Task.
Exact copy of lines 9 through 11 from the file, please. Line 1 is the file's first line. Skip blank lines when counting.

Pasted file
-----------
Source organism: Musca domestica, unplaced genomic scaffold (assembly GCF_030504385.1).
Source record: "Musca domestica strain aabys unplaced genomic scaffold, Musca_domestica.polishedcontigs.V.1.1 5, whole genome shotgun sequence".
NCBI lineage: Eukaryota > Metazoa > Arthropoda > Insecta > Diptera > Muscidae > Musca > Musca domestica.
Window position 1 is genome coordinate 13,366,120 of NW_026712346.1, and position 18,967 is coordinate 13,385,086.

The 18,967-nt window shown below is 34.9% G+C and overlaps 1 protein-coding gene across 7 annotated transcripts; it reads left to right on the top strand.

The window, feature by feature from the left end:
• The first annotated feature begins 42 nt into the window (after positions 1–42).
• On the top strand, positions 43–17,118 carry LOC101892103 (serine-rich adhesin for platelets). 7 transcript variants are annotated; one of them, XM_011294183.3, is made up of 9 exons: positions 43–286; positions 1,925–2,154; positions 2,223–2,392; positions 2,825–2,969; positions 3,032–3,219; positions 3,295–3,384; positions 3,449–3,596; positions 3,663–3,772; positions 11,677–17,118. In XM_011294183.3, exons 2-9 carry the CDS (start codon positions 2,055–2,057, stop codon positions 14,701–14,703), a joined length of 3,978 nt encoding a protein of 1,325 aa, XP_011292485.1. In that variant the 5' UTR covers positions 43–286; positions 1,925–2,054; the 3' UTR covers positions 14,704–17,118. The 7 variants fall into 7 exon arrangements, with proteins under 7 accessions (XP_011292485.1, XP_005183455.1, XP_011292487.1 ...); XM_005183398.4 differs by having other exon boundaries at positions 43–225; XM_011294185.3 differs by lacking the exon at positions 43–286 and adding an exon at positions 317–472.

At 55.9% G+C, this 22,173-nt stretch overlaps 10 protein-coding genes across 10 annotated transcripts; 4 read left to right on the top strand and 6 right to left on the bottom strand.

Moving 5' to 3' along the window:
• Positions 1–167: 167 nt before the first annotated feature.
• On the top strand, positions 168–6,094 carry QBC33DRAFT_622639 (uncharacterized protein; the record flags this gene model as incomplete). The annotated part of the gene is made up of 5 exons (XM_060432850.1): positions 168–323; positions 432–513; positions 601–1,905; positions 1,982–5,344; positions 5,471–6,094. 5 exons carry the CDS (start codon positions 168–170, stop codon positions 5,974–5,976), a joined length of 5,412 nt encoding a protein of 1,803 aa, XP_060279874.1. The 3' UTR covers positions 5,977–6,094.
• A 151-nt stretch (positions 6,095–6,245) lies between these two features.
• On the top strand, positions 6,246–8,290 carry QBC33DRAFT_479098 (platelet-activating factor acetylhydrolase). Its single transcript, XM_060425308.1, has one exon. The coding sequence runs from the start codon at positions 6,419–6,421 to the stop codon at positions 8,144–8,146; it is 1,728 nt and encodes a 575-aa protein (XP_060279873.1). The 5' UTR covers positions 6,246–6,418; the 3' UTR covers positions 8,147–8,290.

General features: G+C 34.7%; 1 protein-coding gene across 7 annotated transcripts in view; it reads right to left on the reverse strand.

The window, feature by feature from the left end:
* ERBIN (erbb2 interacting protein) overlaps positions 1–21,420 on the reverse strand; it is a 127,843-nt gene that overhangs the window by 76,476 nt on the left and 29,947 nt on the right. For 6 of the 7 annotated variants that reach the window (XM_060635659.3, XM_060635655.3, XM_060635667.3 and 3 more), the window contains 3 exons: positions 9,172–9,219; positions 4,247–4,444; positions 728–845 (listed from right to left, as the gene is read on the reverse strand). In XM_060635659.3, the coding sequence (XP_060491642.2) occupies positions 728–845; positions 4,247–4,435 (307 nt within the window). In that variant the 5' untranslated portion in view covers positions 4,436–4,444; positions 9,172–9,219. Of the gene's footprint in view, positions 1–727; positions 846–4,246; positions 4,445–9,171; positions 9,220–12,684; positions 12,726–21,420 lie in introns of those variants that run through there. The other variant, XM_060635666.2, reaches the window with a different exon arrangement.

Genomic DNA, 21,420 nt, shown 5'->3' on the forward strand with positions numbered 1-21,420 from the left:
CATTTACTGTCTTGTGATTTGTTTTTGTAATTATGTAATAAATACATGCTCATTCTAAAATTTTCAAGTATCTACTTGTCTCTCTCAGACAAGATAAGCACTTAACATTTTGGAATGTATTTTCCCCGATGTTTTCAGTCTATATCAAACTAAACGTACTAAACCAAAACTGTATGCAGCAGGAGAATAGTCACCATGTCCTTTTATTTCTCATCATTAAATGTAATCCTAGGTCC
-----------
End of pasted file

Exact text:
At 55.9% G+C, this 22,173-nt stretch overlaps 10 protein-coding genes across 10 annotated transcripts; 4 read left to right on the top strand and 6 right to left on the bottom strand.

Moving 5' to 3' along the window:
• Positions 1–167: 167 nt before the first annotated feature.